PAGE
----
Use the metro. St. Petersburg is a big spread out city and many of the sights are not in walking distance from each other. The traffic in the city is slow and unpredictable so metro will save your time. Saint-Petersburg subway is cheap, clean, fast and some of the stations are breathtaking. Do take pictures in Moscow Metro.
Beware of pickpockets in crowded public places. Watch out for your cameras, money and documents and keep them close to your heart
Keep an official copy of your passport. The police are allowed to approach to anyone and check the documents. The usual advice is to carry your passport and visa always while in Russia. If you're afraid to lose your papers - use photocopies.
Negotiate the price before taking a taxi. Even if it is an official taxi and the driver says he has a meter. There have been cases of meter showing astronomic prices after 5-minute driving.
Bring the necessary adaptor for electronic devises if needed (Russia uses 220v)
Take off your hat (if you're a man) when you enter a church. Religious women usually put on scarves or hats before entering a church but this rule is not a must. Put on modest clothes if you're planning to visit a church or a monastery (no open shoulders or miniskirts or shorts)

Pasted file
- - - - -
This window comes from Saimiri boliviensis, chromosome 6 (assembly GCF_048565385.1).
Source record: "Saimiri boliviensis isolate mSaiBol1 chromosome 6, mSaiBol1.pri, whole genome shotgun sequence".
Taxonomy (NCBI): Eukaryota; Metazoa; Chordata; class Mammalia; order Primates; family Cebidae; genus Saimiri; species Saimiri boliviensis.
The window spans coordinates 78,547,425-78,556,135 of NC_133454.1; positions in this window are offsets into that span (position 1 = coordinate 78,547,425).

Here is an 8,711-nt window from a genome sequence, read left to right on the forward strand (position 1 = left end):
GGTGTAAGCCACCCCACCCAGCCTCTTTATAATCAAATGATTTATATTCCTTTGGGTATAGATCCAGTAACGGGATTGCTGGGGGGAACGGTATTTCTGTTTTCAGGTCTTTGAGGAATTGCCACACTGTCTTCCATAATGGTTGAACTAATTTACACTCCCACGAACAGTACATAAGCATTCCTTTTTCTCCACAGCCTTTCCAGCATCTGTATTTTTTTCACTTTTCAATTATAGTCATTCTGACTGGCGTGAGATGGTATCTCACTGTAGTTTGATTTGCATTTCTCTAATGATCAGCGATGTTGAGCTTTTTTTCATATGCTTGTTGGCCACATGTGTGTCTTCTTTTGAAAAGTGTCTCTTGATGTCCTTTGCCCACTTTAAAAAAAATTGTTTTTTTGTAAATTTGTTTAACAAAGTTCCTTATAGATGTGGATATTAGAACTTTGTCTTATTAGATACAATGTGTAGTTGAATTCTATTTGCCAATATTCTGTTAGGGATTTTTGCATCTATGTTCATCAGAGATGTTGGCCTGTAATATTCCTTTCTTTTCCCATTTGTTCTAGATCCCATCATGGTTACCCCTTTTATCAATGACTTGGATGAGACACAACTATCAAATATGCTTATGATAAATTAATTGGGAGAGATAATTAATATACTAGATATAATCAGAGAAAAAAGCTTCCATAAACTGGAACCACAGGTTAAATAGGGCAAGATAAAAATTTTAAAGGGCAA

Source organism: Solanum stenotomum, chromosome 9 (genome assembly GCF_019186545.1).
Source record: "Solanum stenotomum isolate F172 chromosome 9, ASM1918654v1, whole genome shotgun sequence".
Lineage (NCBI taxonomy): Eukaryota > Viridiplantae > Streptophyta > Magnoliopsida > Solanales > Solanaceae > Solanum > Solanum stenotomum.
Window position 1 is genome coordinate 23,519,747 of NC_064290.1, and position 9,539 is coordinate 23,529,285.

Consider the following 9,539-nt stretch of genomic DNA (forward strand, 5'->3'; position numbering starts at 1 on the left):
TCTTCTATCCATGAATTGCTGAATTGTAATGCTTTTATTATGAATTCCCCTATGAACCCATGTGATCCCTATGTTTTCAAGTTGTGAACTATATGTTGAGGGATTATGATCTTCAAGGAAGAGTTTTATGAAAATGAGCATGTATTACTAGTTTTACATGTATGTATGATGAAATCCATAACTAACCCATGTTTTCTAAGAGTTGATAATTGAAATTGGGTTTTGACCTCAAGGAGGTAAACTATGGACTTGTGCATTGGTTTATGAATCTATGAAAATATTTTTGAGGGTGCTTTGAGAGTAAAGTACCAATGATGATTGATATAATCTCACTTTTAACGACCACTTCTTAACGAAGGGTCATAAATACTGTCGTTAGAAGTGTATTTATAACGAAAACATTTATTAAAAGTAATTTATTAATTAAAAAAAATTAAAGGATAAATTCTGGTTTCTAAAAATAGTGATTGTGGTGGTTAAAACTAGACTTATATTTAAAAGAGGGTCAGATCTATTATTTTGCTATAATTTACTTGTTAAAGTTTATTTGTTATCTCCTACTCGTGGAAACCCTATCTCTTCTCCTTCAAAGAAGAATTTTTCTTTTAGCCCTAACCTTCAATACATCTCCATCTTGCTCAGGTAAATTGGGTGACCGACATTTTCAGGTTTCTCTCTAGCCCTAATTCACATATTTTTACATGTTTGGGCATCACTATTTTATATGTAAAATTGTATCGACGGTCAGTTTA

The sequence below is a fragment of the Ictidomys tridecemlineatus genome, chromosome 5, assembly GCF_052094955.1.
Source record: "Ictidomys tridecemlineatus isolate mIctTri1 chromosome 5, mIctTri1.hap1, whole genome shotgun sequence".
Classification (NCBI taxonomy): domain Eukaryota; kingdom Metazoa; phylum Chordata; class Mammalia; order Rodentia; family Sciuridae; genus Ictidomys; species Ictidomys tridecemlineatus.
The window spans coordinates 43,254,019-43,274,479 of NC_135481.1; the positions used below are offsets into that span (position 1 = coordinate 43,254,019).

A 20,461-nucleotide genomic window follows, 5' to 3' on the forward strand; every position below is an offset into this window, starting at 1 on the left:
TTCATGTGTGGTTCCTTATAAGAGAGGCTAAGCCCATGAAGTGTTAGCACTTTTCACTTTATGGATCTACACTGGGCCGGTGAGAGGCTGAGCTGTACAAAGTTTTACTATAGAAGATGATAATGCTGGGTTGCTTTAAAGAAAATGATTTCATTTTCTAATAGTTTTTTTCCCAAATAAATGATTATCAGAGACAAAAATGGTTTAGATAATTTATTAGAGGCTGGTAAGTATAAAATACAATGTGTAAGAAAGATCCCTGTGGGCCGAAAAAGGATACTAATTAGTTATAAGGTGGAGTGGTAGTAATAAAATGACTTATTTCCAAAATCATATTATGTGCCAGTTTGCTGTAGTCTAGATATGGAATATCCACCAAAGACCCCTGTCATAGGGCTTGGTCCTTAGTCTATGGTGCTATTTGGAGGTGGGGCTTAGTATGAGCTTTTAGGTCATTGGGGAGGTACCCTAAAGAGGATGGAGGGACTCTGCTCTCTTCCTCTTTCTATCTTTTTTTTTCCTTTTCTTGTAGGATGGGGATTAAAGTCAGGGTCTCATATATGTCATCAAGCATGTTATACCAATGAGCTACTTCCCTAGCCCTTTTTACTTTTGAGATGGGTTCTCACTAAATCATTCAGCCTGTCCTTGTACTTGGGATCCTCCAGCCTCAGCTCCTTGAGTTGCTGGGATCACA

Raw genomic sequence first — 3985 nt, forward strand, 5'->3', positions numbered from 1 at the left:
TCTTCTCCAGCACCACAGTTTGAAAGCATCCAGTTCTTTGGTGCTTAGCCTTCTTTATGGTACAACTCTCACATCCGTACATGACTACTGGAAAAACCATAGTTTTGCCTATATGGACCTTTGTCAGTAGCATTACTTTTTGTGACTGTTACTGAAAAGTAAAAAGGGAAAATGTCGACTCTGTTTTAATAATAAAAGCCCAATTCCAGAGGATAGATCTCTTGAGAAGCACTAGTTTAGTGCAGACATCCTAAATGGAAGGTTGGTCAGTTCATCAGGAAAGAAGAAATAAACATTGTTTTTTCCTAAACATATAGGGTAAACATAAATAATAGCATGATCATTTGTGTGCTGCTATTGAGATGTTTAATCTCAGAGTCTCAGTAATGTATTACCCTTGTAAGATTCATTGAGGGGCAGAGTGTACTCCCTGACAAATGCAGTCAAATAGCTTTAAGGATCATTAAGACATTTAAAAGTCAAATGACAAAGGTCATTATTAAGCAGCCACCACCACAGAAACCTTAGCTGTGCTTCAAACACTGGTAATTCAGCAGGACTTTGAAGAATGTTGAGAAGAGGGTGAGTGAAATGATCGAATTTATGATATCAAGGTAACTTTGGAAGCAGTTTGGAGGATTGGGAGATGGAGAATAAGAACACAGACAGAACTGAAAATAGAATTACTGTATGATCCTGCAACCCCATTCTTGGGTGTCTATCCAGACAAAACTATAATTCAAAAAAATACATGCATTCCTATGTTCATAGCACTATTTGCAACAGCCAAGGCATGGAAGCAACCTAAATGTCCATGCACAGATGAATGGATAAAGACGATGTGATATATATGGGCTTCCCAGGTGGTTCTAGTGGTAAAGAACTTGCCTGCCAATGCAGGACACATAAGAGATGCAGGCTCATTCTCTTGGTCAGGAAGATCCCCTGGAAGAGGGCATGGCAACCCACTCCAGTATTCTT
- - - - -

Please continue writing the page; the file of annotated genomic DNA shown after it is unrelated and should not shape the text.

Give an odd number of flowers to a person. An even number of flowers is given only to a dead person at funerals
Explore numerous Saint-Petersburg museums and theaters
Don't drink tap water. It's safe for teeth brushing but not good for drinking. But it is better to buy bottled water to drink.
Don't bring old used dollars or euros. Russian banks might refuse to exchange them. It's better to bring new EURO or USD notes.
Don't bring travelers checks. It will be a pain to find a place to cash them and it'll take you a lot of time.
Don't use ATM's on the street or in the metro. There have been scandals with cards and pin numbers being stolen with ATM's at these locations. It's safer to use ATM's at hotel lobbies or inside banks.
Don't take pictures inside churches.
Don't place your empty bottle on the table. It's bad luck. Empty bottles should be placed on the floor
Don't sit at a corner of the table if you're single. Tradition says you might never get married.
Don't ask 'how're you?' if you don't have time to listen to the reply (which might be long). In Russia, this is a real question but not a greeting.
Don't be afraid of Russian winter. Wrap up warm and enjoy the snow and empty halls of Moscow museums.